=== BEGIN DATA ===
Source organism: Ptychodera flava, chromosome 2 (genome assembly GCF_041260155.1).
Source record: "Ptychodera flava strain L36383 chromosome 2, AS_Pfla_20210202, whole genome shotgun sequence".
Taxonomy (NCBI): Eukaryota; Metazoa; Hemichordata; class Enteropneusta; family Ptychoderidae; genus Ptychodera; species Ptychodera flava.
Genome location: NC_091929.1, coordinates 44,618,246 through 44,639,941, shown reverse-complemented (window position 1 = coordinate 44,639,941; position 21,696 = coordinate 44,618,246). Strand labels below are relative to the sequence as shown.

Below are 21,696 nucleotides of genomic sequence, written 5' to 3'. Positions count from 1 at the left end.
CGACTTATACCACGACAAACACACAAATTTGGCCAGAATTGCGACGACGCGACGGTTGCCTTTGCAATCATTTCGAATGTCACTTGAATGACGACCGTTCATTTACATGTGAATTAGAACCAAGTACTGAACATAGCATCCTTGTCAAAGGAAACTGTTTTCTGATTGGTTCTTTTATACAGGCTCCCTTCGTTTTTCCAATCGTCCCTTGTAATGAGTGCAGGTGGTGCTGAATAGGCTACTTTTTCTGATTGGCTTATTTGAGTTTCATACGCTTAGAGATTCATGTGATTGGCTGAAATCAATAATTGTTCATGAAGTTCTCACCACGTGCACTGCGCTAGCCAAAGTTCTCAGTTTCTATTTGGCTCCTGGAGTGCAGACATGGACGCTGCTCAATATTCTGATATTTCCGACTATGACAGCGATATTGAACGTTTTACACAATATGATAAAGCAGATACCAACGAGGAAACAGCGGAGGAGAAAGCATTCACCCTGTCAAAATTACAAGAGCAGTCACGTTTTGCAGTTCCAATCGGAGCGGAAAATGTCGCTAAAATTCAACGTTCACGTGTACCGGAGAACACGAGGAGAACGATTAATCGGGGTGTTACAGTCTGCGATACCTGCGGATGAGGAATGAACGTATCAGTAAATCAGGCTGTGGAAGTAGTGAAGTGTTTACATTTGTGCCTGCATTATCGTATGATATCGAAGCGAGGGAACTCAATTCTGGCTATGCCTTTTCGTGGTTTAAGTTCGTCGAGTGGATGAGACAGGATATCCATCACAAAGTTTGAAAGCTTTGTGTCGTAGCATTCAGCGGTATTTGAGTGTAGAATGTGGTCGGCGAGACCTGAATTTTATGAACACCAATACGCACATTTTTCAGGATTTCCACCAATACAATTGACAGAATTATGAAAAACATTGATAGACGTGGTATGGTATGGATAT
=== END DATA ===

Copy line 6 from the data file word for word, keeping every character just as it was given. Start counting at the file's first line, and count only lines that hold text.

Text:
CGACTTATACCACGACAAACACACAAATTTGGCCAGAATTGCGACGACGCGACGGTTGCCTTTGCAATCATTTCGAATGTCACTTGAATGACGACCGTTCATTTACATGTGAATTAGAACCAAGTACTGAACATAGCATCCTTGTCAAAGGAAACTGTTTTCTGATTGGTTCTTTTATACAGGCTCCCTTCGTTTTTCCAATCGTCCCTTGTAATGAGTGCAGGTGGTGCTGAATAGGCTACTTTTTCTGATTGGCTTATTTGAGTTTCATACGCTTAGAGATTCATGTGATTGGCTGAAATCAATAATTGTTCATGAAGTTCTCACCACGTGCACTGCGCTAGCCAAAGTTCTCAGTTTCTATTTGGCTCCTGGAGTGCAGACATGGACGCTGCTCAATATTCTGATATTTCCGACTATGACAGCGATATTGAACGTTTTACACAATATGATAAAGCAGATACCAACGAGGAAACAGCGGAGGAGAAAGCATTCACCCTGTCAAAATTACAAGAGCAGTCACGTTTTGCAGTTCCAATCGGAGCGGAAAATGTCGCTAAAATTCAACGTTCACGTGTACCGGAGAACACGAGGAGAACGATTAATCGGGGTGTTACAGTCTGCGATACCTGCGGATGAGGAATGAACGTATCAGTAAATCAGGCTGTGGAAGTAGTGAAGTGTTTACATTTGTGCCTGCATTATCGTATGATATCGAAGCGAGGGAACTCAATTCTGGCTATGCCTTTTCGTGGTTTAAGTTCGTCGAGTGGATGAGACAGGATATCCATCACAAAGTTTGAAAGCTTTGTGTCGTAGCATTCAGCGGTATTTGAGTGTAGAATGTGGTCGGCGAGACCTGAATTTTATGAACACCAATACGCACATTTTTCAGGATTTCCACCAATACAATTGACAGAATTATGAAAAACATTGATAGACGTGGTATGGTATGGATAT